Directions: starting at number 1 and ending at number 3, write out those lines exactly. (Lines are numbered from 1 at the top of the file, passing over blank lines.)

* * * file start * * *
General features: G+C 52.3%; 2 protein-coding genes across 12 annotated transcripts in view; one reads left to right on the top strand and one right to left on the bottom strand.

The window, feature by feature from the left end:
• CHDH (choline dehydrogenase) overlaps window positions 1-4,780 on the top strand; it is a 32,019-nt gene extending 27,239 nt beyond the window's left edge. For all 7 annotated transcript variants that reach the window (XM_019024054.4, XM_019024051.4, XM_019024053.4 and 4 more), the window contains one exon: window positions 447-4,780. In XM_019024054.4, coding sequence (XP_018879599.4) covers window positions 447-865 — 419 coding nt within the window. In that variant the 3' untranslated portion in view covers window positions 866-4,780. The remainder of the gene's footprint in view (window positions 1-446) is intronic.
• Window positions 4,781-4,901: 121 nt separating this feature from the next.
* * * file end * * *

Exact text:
General features: G+C 52.3%; 2 protein-coding genes across 12 annotated transcripts in view; one reads left to right on the top strand and one right to left on the bottom strand.

The window, feature by feature from the left end:
• CHDH (choline dehydrogenase) overlaps window positions 1-4,780 on the top strand; it is a 32,019-nt gene extending 27,239 nt beyond the window's left edge. For all 7 annotated transcript variants that reach the window (XM_019024054.4, XM_019024051.4, XM_019024053.4 and 4 more), the window contains one exon: window positions 447-4,780. In XM_019024054.4, coding sequence (XP_018879599.4) covers window positions 447-865 — 419 coding nt within the window. In that variant the 3' untranslated portion in view covers window positions 866-4,780. The remainder of the gene's footprint in view (window positions 1-446) is intronic.